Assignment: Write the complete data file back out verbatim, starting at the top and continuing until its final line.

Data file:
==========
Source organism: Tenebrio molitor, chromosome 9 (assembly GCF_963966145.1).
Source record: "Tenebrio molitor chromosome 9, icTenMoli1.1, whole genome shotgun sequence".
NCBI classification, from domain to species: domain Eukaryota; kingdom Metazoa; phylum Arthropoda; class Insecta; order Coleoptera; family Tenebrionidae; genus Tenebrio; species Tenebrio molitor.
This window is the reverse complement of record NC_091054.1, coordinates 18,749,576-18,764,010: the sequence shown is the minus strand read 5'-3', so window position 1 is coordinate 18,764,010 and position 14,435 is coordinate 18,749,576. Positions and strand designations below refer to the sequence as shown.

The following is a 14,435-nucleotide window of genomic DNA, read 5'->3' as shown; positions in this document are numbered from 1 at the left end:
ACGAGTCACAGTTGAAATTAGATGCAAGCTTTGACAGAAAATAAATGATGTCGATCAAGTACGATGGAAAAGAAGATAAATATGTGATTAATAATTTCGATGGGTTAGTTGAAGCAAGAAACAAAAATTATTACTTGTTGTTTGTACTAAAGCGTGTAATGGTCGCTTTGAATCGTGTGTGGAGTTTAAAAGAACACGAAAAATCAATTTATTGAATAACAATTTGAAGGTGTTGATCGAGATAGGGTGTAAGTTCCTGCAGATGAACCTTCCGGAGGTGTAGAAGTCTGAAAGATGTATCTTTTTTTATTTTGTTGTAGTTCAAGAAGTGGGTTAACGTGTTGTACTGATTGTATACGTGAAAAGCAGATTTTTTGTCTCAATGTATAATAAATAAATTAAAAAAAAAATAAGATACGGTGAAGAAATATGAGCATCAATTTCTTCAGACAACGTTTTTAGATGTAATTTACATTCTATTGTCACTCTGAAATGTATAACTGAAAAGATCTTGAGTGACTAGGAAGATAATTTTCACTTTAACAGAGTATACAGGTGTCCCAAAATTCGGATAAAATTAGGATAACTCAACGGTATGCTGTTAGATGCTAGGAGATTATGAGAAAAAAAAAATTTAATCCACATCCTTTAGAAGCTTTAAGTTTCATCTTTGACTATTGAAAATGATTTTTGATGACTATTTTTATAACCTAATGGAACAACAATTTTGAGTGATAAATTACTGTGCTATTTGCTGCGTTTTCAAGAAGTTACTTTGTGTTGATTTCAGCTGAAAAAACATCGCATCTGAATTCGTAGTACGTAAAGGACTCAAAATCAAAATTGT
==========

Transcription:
Source organism: Tenebrio molitor, chromosome 9 (assembly GCF_963966145.1).
Source record: "Tenebrio molitor chromosome 9, icTenMoli1.1, whole genome shotgun sequence".
NCBI classification, from domain to species: domain Eukaryota; kingdom Metazoa; phylum Arthropoda; class Insecta; order Coleoptera; family Tenebrionidae; genus Tenebrio; species Tenebrio molitor.
This window is the reverse complement of record NC_091054.1, coordinates 18,749,576-18,764,010: the sequence shown is the minus strand read 5'-3', so window position 1 is coordinate 18,764,010 and position 14,435 is coordinate 18,749,576. Positions and strand designations below refer to the sequence as shown.

The following is a 14,435-nucleotide window of genomic DNA, read 5'->3' as shown; positions in this document are numbered from 1 at the left end:
ACGAGTCACAGTTGAAATTAGATGCAAGCTTTGACAGAAAATAAATGATGTCGATCAAGTACGATGGAAAAGAAGATAAATATGTGATTAATAATTTCGATGGGTTAGTTGAAGCAAGAAACAAAAATTATTACTTGTTGTTTGTACTAAAGCGTGTAATGGTCGCTTTGAATCGTGTGTGGAGTTTAAAAGAACACGAAAAATCAATTTATTGAATAACAATTTGAAGGTGTTGATCGAGATAGGGTGTAAGTTCCTGCAGATGAACCTTCCGGAGGTGTAGAAGTCTGAAAGATGTATCTTTTTTTATTTTGTTGTAGTTCAAGAAGTGGGTTAACGTGTTGTACTGATTGTATACGTGAAAAGCAGATTTTTTGTCTCAATGTATAATAAATAAATTAAAAAAAAAATAAGATACGGTGAAGAAATATGAGCATCAATTTCTTCAGACAACGTTTTTAGATGTAATTTACATTCTATTGTCACTCTGAAATGTATAACTGAAAAGATCTTGAGTGACTAGGAAGATAATTTTCACTTTAACAGAGTATACAGGTGTCCCAAAATTCGGATAAAATTAGGATAACTCAACGGTATGCTGTTAGATGCTAGGAGATTATGAGAAAAAAAAAATTTAATCCACATCCTTTAGAAGCTTTAAGTTTCATCTTTGACTATTGAAAATGATTTTTGATGACTATTTTTATAACCTAATGGAACAACAATTTTGAGTGATAAATTACTGTGCTATTTGCTGCGTTTTCAAGAAGTTACTTTGTGTTGATTTCAGCTGAAAAAACATCGCATCTGAATTCGTAGTACGTAAAGGACTCAAAATCAAAATTGT